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Effects of commercial thinning, log position in the stem, and cutting width on the surface quality of cants produced by a chipper-canter
- Cáceres, Claudia B., Hernández, Roger E., Kuljich, Svetka, Koubaa, Ahmed
- Wood material science and engineering 2018 v.13 no.1 pp. 28-35
- Picea mariana, Pinus banksiana, cutting, engineering, knots, materials science, roughness, stems, surface quality, vibration, wood chippers, wood logs, Canada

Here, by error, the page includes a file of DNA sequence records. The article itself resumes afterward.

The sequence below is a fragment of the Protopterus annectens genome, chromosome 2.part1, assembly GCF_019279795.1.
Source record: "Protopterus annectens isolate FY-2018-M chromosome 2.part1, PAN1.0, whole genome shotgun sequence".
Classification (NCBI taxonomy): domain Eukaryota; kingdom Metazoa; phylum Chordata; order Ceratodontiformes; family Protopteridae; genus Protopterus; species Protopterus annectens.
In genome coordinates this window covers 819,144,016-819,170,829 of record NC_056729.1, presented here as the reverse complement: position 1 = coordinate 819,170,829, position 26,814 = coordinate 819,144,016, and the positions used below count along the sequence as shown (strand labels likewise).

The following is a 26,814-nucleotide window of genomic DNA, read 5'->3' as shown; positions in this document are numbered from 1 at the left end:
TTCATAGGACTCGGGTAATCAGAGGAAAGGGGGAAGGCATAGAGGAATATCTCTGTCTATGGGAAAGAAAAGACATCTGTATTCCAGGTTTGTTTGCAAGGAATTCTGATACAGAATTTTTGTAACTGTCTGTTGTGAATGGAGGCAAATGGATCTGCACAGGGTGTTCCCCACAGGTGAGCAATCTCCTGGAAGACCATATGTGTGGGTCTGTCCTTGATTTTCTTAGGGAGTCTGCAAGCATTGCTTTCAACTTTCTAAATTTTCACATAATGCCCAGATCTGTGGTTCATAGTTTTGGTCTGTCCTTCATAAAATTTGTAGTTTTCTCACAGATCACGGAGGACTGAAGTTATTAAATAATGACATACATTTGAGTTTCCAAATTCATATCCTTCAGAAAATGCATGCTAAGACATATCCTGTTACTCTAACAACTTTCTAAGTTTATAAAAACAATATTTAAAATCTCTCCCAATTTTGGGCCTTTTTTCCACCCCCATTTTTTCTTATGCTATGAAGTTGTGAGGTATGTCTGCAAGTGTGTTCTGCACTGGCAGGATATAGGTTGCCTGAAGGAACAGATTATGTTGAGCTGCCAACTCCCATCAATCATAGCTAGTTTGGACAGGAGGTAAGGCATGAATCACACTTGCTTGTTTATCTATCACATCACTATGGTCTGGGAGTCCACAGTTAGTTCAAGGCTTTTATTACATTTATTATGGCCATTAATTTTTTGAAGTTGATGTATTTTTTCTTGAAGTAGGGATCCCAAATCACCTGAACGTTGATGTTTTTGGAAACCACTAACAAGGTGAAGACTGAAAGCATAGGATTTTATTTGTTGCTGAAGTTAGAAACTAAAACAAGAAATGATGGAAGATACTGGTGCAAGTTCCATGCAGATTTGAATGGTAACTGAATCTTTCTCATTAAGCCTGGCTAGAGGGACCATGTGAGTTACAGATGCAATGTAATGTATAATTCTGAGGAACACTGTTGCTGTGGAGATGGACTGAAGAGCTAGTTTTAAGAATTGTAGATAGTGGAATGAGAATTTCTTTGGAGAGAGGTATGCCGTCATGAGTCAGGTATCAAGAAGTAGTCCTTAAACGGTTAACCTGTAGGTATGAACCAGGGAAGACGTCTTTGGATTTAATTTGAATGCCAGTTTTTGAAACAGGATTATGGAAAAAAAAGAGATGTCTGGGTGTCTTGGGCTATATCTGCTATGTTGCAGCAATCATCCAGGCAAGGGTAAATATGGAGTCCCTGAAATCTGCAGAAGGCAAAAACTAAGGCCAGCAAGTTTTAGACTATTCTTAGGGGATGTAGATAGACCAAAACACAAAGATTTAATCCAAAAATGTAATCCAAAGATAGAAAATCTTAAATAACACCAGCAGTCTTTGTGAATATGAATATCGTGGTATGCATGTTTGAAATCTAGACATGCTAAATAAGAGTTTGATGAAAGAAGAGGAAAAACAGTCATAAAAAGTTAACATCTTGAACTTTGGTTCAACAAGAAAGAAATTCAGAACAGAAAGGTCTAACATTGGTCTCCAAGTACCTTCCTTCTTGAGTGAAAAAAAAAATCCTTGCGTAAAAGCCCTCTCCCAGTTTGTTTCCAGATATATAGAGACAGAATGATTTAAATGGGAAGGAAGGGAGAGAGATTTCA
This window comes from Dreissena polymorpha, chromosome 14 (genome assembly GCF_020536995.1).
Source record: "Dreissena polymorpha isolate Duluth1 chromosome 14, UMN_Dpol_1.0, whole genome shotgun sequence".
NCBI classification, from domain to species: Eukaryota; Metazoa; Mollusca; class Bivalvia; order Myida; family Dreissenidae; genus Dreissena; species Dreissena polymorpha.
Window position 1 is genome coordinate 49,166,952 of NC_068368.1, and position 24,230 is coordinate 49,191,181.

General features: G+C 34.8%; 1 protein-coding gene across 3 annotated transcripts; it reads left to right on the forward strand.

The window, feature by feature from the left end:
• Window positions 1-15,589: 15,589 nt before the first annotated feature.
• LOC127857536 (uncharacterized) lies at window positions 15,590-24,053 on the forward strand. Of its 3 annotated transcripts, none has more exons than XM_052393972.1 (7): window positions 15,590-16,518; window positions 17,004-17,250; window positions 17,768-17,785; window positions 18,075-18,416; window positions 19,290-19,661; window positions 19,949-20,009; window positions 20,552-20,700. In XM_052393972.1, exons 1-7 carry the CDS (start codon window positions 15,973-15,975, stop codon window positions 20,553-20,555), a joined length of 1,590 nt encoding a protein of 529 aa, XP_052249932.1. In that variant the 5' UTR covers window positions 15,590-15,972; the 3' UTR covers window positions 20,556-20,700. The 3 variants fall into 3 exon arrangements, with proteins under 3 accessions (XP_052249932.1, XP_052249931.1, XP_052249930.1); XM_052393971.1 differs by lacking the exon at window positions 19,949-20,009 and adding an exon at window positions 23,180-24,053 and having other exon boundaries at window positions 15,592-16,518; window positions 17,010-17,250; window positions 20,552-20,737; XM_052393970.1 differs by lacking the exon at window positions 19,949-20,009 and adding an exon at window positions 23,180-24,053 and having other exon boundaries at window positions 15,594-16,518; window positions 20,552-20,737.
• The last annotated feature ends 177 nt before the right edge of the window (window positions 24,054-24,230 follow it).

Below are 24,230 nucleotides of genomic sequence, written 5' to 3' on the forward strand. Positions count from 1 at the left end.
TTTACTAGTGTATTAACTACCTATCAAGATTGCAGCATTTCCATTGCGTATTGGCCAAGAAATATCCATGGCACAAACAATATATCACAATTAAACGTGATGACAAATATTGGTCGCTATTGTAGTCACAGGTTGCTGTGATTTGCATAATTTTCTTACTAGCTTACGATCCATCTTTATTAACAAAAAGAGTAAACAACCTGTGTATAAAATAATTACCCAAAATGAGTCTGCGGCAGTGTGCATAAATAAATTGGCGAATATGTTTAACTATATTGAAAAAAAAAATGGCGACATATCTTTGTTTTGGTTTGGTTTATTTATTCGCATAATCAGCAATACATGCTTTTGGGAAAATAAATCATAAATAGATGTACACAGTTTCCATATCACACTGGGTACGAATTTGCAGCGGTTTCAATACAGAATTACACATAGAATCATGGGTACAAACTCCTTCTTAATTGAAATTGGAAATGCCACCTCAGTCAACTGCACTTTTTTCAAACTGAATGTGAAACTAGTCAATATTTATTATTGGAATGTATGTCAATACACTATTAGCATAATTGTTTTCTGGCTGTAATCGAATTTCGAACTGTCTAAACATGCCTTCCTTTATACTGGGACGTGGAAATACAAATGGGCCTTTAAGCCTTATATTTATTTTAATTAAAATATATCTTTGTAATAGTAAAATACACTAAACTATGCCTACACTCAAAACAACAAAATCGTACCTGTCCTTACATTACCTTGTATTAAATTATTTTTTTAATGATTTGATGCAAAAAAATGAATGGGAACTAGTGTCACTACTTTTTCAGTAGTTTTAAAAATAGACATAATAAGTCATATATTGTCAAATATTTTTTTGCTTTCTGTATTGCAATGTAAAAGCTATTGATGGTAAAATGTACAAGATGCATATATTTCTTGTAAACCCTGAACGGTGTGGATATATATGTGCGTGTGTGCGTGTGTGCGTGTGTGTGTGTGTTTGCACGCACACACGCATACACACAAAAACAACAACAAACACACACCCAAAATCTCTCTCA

- Fifteen stems of jack pine (Pinus banksiana Lamb.) of 3 commercial thinned plots (control, moderate, and intensive thinning) and 15 stems of black spruce (Picea mariana (Mill.) B.S.P), both coming from the Abitibi-Témiscamingue region – Canada, were cross-cut into three 2.4 m length sections: bottom, middle, and top logs. Logs were processed with a chipper-canter at three cutting widths (12.7, 19.1, and 25.4 mm), producing chips and a three-faced cant. The middle section of the cant was used to evaluate surface quality across the grain on each face. Roughness and waviness parameters and depth of torn grain were recorded. Knot characteristics were assessed in the three cant faces. Poorer surface quality was found in the lower part compared to the upper part of the cant for both species. At larger cutting widths, jack pine logs coming from a natural stand showed lower surface quality compared to logs from thinned stands. Black spruce waviness increased with the cutting width and stem height. These results were attributed to the increase of forces and vibration when cutting at larger cutting widths, which was worsened by the presence of bigger, more numerous knots at the control plot and in the top logs. Black spruce had deeper torn grain compared to jack pine. Their differences in knot characteristics resulted in a maximum torn grain depth favored by the presence of more knots rather than by bigger knot size. Other knot characteristics, such as the position of the knots in the cant face, the insertion angle of the branch and the distribution of the knots around the log, should be studied to better understand the relationship between torn grain formation and knottiness.